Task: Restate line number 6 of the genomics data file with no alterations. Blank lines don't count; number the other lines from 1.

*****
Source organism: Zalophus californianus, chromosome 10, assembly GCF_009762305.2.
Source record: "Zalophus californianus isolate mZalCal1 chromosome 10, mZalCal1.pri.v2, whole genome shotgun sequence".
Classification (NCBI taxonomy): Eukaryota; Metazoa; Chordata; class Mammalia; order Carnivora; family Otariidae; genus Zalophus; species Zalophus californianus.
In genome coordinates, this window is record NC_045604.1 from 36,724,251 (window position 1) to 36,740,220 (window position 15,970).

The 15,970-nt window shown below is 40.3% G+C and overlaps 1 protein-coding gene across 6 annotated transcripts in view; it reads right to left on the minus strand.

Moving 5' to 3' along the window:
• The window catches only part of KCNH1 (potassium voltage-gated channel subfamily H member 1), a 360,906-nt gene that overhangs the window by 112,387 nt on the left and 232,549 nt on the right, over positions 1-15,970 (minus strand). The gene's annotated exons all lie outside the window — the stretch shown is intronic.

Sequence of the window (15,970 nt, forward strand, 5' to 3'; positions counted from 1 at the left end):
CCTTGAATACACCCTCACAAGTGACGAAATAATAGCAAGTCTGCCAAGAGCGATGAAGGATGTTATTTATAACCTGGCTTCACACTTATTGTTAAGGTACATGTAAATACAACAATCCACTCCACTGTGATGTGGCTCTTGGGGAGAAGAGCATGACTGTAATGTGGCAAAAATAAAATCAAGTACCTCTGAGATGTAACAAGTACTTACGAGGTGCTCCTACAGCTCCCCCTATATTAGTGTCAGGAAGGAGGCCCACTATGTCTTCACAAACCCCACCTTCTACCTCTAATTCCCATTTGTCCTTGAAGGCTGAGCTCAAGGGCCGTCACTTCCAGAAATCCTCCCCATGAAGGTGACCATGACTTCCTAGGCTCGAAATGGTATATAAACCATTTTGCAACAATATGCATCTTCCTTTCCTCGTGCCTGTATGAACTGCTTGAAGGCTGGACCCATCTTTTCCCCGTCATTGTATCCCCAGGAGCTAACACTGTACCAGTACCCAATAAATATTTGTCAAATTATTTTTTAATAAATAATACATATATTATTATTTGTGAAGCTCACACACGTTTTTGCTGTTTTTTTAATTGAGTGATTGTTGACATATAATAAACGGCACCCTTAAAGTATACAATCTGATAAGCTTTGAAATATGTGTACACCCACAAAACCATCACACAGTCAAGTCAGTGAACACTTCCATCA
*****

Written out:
Moving 5' to 3' along the window: